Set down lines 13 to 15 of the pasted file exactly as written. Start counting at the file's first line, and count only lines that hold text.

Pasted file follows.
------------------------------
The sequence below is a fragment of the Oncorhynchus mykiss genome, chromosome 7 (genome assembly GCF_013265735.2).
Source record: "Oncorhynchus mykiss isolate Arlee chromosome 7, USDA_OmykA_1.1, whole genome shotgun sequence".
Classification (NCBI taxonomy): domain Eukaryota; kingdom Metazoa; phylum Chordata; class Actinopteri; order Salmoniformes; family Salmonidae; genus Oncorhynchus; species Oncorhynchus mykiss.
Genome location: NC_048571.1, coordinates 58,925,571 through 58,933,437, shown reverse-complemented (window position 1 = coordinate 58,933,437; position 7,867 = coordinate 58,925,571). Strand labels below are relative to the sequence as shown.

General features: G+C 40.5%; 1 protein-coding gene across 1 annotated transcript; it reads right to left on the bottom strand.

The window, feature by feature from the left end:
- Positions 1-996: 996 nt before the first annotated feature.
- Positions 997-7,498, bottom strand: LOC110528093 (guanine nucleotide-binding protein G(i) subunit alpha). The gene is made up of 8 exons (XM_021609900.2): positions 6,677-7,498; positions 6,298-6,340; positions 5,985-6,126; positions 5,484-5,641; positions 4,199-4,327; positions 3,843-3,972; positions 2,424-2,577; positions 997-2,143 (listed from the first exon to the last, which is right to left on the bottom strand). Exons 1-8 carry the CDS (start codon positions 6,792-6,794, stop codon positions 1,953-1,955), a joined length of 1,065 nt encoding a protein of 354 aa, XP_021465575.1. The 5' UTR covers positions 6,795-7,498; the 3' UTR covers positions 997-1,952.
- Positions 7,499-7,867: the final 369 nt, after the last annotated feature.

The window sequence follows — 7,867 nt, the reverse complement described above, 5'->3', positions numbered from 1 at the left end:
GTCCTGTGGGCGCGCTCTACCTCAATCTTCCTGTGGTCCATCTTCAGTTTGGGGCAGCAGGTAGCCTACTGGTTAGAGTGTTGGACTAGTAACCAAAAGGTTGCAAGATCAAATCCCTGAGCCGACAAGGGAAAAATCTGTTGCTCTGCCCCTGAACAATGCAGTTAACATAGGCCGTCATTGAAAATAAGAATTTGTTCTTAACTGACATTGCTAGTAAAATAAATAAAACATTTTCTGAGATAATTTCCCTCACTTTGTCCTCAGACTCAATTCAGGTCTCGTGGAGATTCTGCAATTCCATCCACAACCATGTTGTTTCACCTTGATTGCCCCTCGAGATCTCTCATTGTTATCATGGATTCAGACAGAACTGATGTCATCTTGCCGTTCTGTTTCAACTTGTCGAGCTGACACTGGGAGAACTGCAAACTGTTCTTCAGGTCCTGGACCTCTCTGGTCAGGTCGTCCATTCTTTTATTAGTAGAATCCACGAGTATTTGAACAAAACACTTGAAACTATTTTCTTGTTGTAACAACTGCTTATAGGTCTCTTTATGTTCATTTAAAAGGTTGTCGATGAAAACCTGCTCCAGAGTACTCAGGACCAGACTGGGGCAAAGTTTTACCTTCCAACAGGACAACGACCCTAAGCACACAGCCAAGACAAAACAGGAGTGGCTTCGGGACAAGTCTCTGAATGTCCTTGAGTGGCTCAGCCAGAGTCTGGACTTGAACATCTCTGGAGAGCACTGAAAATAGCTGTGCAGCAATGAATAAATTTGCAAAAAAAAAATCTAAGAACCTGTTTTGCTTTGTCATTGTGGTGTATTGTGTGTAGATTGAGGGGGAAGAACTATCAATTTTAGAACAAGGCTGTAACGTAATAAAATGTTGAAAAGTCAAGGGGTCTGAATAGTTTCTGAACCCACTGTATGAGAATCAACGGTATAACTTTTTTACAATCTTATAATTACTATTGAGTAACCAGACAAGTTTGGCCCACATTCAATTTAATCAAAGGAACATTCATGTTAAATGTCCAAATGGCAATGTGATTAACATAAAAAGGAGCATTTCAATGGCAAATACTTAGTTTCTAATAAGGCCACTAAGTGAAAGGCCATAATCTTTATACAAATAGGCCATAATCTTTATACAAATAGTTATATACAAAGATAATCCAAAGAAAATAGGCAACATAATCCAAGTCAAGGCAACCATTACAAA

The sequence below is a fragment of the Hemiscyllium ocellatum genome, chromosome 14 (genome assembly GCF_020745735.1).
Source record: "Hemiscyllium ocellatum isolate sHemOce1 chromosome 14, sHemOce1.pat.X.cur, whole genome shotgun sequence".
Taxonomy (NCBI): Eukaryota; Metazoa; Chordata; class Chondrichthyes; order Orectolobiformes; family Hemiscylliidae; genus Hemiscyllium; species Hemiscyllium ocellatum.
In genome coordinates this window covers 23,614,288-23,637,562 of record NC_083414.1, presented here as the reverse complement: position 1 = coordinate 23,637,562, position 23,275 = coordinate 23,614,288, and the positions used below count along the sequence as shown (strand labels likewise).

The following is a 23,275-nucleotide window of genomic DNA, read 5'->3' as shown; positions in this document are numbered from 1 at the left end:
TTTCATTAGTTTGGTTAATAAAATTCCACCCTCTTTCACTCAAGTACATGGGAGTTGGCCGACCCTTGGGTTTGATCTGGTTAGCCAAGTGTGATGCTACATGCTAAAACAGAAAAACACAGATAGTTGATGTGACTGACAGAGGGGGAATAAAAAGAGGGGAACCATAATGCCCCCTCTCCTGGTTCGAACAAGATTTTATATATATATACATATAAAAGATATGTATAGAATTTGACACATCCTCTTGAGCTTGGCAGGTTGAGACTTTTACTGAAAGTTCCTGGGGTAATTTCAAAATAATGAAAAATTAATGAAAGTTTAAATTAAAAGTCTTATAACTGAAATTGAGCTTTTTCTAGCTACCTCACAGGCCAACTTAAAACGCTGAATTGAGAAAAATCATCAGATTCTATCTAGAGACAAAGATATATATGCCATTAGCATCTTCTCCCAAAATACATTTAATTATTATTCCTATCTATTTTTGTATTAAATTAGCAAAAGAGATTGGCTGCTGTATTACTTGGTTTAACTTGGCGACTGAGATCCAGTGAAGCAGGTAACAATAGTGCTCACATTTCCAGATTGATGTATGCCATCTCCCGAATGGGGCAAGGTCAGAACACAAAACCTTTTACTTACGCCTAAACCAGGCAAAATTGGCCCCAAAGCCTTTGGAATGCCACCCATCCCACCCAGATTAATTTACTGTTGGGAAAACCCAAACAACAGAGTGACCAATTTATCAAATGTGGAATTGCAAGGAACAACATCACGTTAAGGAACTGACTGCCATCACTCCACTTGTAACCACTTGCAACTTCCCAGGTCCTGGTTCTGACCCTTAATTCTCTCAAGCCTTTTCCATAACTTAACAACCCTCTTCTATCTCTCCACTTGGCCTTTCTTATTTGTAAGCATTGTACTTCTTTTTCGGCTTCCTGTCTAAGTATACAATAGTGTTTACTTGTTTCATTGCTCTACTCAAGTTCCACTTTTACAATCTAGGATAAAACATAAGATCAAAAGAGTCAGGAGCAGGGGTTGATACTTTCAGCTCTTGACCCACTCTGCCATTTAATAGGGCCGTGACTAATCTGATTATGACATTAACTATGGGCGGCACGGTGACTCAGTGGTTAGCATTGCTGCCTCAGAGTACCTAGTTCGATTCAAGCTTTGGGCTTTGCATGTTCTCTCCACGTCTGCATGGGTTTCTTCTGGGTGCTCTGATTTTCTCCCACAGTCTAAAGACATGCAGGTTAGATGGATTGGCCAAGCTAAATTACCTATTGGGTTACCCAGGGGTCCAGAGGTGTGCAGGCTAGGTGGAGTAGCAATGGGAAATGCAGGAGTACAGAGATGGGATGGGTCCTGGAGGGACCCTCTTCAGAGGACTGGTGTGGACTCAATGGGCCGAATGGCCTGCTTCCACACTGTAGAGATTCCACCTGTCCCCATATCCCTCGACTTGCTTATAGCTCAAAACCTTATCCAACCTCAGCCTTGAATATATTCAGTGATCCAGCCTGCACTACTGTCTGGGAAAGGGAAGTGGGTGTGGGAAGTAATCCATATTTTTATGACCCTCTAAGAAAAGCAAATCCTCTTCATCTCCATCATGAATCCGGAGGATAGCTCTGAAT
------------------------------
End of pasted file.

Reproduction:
Source record: "Hemiscyllium ocellatum isolate sHemOce1 chromosome 14, sHemOce1.pat.X.cur, whole genome shotgun sequence".
Taxonomy (NCBI): Eukaryota; Metazoa; Chordata; class Chondrichthyes; order Orectolobiformes; family Hemiscylliidae; genus Hemiscyllium; species Hemiscyllium ocellatum.
In genome coordinates this window covers 23,614,288-23,637,562 of record NC_083414.1, presented here as the reverse complement: position 1 = coordinate 23,637,562, position 23,275 = coordinate 23,614,288, and the positions used below count along the sequence as shown (strand labels likewise).